Is he a better candidate than many of the hitters at the top of the Ptolemaic charts? Absolutely. If the concept of separation wasn't something that we considered to be important, he'd at least be fifth on the list, and possibly as high as third. But we have an award for pitchers already, and we should really reserve crossover for cases that are historically unique, that are based on the context of the individual season.

The conclusion here is that we shouldn't consider a pitcher for MVP at all unless we can demonstrate that he should be voted #1. Koufax in '63 has a case to be made for that, while granting that some of his stats (especially when adjusted) can be used as counterarguments. Verlander only has his WAR total to make the case for him, and while that's impressive, it's not quite enough given the principles discussed above. Clearly, YMMV.

Wednesday, October 26, 2011


While we are holding our breath to see if the infamous BBBA "voodoo" will bring us a seven-game series, it's a good time to thank Tony LaRussa, whose overwrought genius has been in roadkill mode over the past week, taking his team from what could have been a five-game closeout into an uphill struggle requiring that magical (but increasingly elusive) seventh game. Perhaps this has been Tony's plan from the start.

But before we press on to the ostensible subject of this post, we also want to put forth our favorite pet theory concerning Tony. He's not known for his modesty when it comes to managing or much of anything else, but this year he showed a great deal of personal courage by coming to work looking like something from a Ed Wood horror film.

The theory is that it was all a smokescreen: this wasn't a case of the shingles. It was the aftermath of plastic surgery.

Swelling is not unusual with a face lift, especially one that's centered around the eyes. The amount of swelling that Tony had was extremely unusual, of course, but that's because he is the kind of singular fellow that anomalous events happen to with uncharacteristic regularity.

Such as his surreal managerial performance in Game Five, a classic case of someone's facelift being too tight and affecting the proper flow of blood in the brain.

(Hey, you gotta admit that it's a more plausible reason that the one Tony offered up after Game Five went awry...)

• •

Let's move on. Albert Pujols' three-homer game in Game Three received a lot of justified attention, with the usual back-and-forth on the quality of the feat in terms of that most favored realm of baseball--Eternity. (It's especially privileged during October, the month where the game swells up like a peacock, coming dangerously close to overstaying its welcome.)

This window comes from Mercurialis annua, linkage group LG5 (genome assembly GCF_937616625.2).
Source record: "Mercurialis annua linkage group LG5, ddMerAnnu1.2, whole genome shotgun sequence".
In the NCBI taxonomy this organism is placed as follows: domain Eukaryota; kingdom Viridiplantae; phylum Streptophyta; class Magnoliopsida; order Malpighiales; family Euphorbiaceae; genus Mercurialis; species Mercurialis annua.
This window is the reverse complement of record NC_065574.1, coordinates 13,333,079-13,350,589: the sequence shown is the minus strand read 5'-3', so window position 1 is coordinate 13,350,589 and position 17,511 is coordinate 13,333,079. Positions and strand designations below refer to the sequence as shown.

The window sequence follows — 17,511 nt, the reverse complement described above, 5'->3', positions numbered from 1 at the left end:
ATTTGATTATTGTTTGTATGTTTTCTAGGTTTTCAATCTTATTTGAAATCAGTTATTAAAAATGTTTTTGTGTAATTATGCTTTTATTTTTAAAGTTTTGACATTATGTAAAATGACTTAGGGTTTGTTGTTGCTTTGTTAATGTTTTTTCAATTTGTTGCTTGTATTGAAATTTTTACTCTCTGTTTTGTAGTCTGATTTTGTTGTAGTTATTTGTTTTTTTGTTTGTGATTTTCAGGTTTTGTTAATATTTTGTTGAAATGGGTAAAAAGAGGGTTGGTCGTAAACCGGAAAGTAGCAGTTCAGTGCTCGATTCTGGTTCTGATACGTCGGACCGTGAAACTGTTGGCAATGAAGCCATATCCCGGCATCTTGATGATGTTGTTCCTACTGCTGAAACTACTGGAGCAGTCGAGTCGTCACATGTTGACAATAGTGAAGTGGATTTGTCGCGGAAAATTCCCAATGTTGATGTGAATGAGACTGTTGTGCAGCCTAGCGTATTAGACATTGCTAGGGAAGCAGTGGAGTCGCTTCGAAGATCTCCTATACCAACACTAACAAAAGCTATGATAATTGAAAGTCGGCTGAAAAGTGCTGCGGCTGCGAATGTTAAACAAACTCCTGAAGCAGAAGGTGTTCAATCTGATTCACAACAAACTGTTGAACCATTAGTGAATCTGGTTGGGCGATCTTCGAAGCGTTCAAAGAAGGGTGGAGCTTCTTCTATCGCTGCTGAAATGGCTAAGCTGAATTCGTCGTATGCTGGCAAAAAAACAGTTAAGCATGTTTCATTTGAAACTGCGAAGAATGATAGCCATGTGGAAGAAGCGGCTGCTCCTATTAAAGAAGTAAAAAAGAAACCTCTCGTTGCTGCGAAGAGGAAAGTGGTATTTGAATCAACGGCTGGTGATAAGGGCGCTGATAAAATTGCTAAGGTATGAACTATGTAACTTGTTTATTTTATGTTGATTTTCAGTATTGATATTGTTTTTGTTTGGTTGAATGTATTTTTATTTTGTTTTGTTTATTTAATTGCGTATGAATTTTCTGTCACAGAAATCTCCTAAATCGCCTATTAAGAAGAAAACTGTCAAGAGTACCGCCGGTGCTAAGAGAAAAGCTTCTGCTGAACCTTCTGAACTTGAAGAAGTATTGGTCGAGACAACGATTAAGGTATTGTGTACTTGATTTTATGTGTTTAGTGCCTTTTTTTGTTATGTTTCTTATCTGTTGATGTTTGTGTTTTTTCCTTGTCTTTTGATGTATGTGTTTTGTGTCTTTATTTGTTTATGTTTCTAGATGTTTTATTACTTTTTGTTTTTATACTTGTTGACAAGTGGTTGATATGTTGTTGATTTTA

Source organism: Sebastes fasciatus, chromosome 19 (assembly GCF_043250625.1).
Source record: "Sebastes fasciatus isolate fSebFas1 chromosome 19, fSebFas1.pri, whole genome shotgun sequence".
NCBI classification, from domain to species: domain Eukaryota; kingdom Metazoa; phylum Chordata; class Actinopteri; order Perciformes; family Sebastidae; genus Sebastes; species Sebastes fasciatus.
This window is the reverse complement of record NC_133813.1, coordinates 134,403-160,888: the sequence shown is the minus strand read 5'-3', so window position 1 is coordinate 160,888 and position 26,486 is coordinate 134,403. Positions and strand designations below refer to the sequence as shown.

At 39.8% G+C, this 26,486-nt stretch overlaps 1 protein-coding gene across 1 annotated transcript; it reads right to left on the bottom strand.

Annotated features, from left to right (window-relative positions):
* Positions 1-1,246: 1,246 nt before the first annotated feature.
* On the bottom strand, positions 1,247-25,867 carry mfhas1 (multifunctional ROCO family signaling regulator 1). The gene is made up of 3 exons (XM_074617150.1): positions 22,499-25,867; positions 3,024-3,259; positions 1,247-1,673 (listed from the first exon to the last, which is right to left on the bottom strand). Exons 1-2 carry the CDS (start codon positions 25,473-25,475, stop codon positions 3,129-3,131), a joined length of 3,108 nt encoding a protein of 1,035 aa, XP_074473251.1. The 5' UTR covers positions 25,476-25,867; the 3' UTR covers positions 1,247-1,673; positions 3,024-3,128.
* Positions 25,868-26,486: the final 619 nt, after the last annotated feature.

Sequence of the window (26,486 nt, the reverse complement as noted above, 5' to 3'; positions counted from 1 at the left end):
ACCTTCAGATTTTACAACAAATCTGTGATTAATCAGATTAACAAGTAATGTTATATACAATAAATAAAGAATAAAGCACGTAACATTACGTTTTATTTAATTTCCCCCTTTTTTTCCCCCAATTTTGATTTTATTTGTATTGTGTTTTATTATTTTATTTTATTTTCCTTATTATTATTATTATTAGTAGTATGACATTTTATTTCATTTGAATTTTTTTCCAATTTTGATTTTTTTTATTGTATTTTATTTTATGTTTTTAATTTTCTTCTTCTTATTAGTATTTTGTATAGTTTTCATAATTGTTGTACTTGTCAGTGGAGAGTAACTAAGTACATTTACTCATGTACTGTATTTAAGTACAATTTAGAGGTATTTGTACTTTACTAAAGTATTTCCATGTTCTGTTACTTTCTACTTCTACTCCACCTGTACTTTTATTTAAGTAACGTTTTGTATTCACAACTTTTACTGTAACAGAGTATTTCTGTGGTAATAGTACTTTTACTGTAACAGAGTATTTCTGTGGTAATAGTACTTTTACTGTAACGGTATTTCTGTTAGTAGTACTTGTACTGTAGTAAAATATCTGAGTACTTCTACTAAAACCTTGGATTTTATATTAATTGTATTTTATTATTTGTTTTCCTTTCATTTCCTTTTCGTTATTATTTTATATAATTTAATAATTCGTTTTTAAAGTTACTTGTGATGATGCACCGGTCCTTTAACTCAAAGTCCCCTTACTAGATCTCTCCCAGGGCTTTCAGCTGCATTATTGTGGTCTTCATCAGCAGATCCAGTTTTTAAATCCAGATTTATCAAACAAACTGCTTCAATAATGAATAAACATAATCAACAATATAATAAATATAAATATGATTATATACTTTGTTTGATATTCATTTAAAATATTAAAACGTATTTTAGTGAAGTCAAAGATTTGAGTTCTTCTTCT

We are not here to assess Albert's Arlington depth-charging in terms of such an eternal pantheon. We simply want to take a look at the entire event set--all 126 instances where a hitter has slugged at least two homers in a post-season game.

First, let's note that the reporters (99.9% of them) underreported the incidence of three-homer games in the post-season. They focused on the World Series, where legendary players have been the only ones to manage the feat--legendary figures who, until Albert dared to join the ranks, were all Yankees.

It seems only fair to report here that there are four other players who have hit three homers in a post-season game. Should we sweep these guys under the rug because they didn't happen to do it in the World Series? The post-season is now everything beyond the regular season, at least until Bud Selig's dying act as Kommisar serves to invert this relationship.

The other players to hit three homers in a post season game are:

--Bob Robertson, Pirates vs. Giants, 1971 NLCS
--George Brett, Royals vs. Yankees, 1978 ALCS (the only 3-HR game in a losing cause)
--Adam Kennedy, Angels vs. Yankees, 2002 ALCS
--Adrian Beltre, Rangers vs. Rays, 2011 ALDS

It's a more wide-ranging list, with one Hall of Famer (Brett), one possible Hall of Famer (Beltre), and two definite journeymen (Robertson and Kennedy).

So what would you like to know about these 126 multi-homer games? You can find out exactly who they are by plopping yourself over to the page singled out herein at Forman et fils.

As always, we start out with a chart that shows the basic frequency distribution of post-season HRs by decade. It's cheerfully noted at the outset that there is nothing especially electrifying here, given that the expansion of the post-season in 1969 and 1995 explains the jump in post-season HR. Still, it must be said that the jump is rather impressive despite this relativizing fact.